Gaseb Alotibi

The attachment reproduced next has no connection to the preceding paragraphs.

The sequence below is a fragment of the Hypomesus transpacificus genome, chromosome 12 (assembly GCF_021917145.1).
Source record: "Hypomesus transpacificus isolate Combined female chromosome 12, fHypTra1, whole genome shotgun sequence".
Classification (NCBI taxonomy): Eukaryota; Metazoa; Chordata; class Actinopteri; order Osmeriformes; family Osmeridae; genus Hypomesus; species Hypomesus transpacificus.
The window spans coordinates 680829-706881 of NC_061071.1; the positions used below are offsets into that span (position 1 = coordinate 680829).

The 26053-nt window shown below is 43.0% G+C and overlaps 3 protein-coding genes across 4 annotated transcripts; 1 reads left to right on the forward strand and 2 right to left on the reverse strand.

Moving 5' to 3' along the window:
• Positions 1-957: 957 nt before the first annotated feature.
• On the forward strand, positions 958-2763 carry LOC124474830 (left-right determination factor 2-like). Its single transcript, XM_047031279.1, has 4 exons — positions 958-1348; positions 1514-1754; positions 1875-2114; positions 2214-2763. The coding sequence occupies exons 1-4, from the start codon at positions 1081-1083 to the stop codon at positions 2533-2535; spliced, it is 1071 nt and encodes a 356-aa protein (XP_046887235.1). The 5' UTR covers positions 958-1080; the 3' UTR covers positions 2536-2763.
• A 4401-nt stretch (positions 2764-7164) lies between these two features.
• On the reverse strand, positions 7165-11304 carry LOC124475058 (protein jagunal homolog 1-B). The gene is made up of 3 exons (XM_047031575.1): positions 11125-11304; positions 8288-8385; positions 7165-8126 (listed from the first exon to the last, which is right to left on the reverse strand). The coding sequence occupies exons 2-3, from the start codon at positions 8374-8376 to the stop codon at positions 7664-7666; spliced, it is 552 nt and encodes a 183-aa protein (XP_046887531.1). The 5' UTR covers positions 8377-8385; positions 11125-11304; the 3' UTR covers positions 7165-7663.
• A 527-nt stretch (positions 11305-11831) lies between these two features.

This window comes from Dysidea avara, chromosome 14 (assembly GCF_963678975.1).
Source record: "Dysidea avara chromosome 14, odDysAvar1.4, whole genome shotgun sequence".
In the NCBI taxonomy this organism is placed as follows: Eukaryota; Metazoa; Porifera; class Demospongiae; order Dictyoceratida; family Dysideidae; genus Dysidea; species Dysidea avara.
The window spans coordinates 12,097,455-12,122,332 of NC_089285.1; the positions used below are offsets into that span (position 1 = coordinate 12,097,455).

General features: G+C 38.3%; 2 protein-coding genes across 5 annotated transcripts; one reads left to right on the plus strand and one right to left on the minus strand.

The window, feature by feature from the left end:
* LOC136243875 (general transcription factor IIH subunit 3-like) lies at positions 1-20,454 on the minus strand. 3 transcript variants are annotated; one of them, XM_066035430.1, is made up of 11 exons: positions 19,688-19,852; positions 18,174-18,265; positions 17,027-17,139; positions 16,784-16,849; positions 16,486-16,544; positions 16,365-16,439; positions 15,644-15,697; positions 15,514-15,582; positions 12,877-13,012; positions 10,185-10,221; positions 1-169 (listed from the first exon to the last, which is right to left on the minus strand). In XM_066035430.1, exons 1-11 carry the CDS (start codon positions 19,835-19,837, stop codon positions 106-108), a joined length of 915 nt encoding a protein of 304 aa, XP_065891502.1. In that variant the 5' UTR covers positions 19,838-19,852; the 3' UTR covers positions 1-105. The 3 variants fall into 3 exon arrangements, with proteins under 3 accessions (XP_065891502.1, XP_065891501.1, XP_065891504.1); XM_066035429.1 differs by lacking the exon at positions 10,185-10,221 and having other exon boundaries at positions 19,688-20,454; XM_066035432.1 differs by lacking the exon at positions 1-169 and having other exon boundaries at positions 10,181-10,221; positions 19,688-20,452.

It is commonly acknowledged that using Internet applications is an integral part of an individual’s everyday life, with more than three billion users now using Internet services across the world; and this number is growing every year. Unfortunately, with this rise in Internet use comes an increasing rise in cyber-related crime. Whilst significant effort has been expended on protecting systems from outside attack, only more recently have researchers sought to develop countermeasures against insider attack. However, for an organisation, the detection of an attack is merely the start of a process that requires them to investigate and attribute the attack to an individual (or group of individuals). The investigation of an attack typically revolves around the analysis of network traffic, in order to better understand the nature of the traffic flows and importantly resolves this to an IP address of the insider. However, with mobile computing and Dynamic Host Control Protocol (DHCP), which results in Internet Protocol (IP) addresses changing frequently, it is particularly challenging to resolve the traffic back to a specific individual. The thesis explores the feasibility of profiling network traffic in a biometric-manner in order to be able to identify users independently of the IP address. In order to maintain privacy and the issue of encryption (which exists on an increasing volume of network traffic), the proposed approach utilises data derived only from the metadata of packets, not the payload. The research proposed a novel feature extraction approach focussed upon extracting user-oriented application-level features from the wider network traffic. An investigation across nine of the most common web applications (Facebook, Twitter, YouTube, Dropbox, Google, Outlook, Skype, BBC and Wikipedia) was undertaken to determine whether such high-level features could be derived from the low-level network signals. The results showed that whilst some user interactions were not possible to extract due to the complexities of the resulting web application, a majority of them were. Having developed a feature extraction process that focussed more upon the user, rather than machine-to-machine traffic, the research sought to use this information to determine whether a behavioural profile could be developed to enable identification of the users. Network traffic of 27 users over 2 months was collected and processed using the aforementioned feature extraction process. Over 140 million packets were collected and processed into 45 user-level interactions across the nine applications. The results from behavioural profiling showed that the system is capable of identifying users, with an average True Positive Identification Rate (TPIR) in the top three applications of 87.4%, 75% and 61.9% respectively. Whilst the initial study provided some encouraging results, the research continued to develop further refinements which could improve the performance. Two techniques were applied, fusion and timeline analysis techniques. The former approach sought to fuse the output of the classification stage to better incorporate and manage the variability of the classification and resulting decision phases of the biometric system. The latter approach sought to capitalise on the fact that whilst the IP address is not reliable over a period of time due to reallocation, over shorter timeframes (e.g. a few minutes) it is likely to reliable and map to the same user. The results for fusion across the top three applications were 93.3%, 82.5% and 68.9%. The overall performance adding in the timeline analysis (with a 240 second time window) on average across all applications was 72.1%. Whilst in terms of biometric identification in the normal sense, 72.1% is not outstanding, its use within this problem of attributing misuse to an individual provides the investigator with an enormous advantage over existing approaches. At best, it will provide him with a user’s specific traffic and at worst allow them to significantly reduce the volume of traffic to be analysed.

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